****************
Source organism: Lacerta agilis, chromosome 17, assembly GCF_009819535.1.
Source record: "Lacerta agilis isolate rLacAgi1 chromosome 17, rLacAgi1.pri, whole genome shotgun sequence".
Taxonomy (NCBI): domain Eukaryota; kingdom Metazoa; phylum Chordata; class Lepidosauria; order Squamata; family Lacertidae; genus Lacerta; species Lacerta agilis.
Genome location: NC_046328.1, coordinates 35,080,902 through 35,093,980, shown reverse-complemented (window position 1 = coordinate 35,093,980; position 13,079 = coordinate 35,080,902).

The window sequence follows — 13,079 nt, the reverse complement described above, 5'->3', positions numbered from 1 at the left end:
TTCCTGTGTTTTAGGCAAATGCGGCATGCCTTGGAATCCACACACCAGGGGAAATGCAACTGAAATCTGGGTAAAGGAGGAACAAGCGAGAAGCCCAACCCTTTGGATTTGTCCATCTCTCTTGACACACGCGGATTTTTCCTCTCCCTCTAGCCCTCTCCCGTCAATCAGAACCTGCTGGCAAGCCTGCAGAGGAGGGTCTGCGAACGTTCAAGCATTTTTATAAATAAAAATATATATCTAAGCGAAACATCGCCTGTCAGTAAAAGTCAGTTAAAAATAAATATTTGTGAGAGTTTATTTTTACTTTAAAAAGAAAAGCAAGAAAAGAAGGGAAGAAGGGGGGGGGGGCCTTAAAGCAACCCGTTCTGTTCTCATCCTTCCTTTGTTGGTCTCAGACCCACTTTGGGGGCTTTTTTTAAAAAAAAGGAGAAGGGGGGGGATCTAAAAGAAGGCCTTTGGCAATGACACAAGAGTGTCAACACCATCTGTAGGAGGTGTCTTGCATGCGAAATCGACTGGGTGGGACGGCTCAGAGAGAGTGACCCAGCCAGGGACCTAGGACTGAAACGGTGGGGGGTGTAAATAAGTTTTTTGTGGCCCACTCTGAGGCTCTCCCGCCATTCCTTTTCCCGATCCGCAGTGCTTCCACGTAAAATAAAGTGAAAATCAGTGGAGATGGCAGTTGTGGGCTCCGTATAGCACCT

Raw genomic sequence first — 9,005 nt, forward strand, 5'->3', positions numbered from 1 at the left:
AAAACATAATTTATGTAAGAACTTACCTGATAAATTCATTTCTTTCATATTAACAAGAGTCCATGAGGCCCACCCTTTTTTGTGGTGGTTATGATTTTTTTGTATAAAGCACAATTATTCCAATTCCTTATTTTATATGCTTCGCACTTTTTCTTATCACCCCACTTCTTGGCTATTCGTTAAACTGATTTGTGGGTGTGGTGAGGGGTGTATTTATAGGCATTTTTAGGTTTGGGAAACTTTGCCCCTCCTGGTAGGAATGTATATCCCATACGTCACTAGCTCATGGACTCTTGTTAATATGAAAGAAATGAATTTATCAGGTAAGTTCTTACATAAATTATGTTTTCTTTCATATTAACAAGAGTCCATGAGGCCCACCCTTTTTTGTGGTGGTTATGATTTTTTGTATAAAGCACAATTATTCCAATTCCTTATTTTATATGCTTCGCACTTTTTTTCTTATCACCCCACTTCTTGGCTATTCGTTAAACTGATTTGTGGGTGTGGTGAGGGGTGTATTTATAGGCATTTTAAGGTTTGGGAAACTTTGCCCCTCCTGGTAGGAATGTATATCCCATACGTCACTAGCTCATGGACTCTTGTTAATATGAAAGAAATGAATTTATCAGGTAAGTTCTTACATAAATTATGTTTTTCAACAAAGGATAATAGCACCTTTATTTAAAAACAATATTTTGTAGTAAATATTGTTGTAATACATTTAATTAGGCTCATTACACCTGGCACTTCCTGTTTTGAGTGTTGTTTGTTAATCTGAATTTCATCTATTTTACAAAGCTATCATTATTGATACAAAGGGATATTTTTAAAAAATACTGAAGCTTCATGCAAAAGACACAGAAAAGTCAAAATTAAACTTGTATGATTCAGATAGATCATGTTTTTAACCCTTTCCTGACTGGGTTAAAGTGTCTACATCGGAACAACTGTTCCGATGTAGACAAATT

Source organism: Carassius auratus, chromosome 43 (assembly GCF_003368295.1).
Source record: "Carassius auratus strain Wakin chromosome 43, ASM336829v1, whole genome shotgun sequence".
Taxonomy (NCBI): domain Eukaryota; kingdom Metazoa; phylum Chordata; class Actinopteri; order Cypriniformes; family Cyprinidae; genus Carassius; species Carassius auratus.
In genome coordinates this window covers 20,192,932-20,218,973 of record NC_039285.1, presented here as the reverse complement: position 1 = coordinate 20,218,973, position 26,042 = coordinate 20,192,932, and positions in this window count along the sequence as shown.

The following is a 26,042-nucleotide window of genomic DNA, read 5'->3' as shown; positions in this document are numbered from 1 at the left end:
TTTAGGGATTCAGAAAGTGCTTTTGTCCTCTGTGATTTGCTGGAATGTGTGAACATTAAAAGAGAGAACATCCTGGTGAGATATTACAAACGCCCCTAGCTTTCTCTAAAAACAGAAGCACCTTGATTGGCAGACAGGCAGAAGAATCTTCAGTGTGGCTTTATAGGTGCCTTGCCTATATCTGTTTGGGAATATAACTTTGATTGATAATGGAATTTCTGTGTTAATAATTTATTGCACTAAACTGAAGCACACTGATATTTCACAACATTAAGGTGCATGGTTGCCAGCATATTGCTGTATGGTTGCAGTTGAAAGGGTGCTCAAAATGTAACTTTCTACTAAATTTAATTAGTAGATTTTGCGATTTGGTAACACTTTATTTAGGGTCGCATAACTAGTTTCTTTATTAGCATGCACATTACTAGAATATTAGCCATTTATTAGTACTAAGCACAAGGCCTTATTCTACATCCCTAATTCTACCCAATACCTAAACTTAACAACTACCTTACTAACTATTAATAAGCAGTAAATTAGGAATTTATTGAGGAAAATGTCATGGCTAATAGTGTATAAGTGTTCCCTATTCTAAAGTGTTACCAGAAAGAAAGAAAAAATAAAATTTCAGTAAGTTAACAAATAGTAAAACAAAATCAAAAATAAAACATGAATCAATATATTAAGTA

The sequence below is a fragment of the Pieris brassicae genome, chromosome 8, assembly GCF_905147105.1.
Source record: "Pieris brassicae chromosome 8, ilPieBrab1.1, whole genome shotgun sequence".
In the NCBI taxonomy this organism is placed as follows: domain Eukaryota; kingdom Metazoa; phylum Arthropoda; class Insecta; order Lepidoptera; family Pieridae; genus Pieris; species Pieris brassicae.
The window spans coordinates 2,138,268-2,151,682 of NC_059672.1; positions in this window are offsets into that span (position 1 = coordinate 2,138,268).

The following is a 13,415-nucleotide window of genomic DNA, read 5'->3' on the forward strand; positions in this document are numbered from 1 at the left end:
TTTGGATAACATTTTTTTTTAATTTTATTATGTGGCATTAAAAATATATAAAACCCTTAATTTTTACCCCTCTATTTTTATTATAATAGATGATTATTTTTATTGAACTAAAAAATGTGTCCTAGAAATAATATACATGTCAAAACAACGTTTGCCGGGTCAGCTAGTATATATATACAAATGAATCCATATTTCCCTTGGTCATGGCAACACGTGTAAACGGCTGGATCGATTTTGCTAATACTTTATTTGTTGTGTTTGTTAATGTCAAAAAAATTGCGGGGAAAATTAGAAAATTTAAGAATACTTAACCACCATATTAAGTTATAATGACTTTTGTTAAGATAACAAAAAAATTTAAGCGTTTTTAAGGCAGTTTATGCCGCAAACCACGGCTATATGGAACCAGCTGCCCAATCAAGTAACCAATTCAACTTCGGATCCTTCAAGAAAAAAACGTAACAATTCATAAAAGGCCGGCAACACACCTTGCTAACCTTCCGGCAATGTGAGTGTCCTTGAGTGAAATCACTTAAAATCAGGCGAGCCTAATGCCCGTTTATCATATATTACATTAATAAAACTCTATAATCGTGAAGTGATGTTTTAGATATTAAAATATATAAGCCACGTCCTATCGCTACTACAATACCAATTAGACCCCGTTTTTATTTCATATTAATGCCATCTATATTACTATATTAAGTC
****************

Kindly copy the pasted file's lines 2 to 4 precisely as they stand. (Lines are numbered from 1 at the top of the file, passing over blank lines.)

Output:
Source record: "Lacerta agilis isolate rLacAgi1 chromosome 17, rLacAgi1.pri, whole genome shotgun sequence".
Taxonomy (NCBI): domain Eukaryota; kingdom Metazoa; phylum Chordata; class Lepidosauria; order Squamata; family Lacertidae; genus Lacerta; species Lacerta agilis.
Genome location: NC_046328.1, coordinates 35,080,902 through 35,093,980, shown reverse-complemented (window position 1 = coordinate 35,093,980; position 13,079 = coordinate 35,080,902).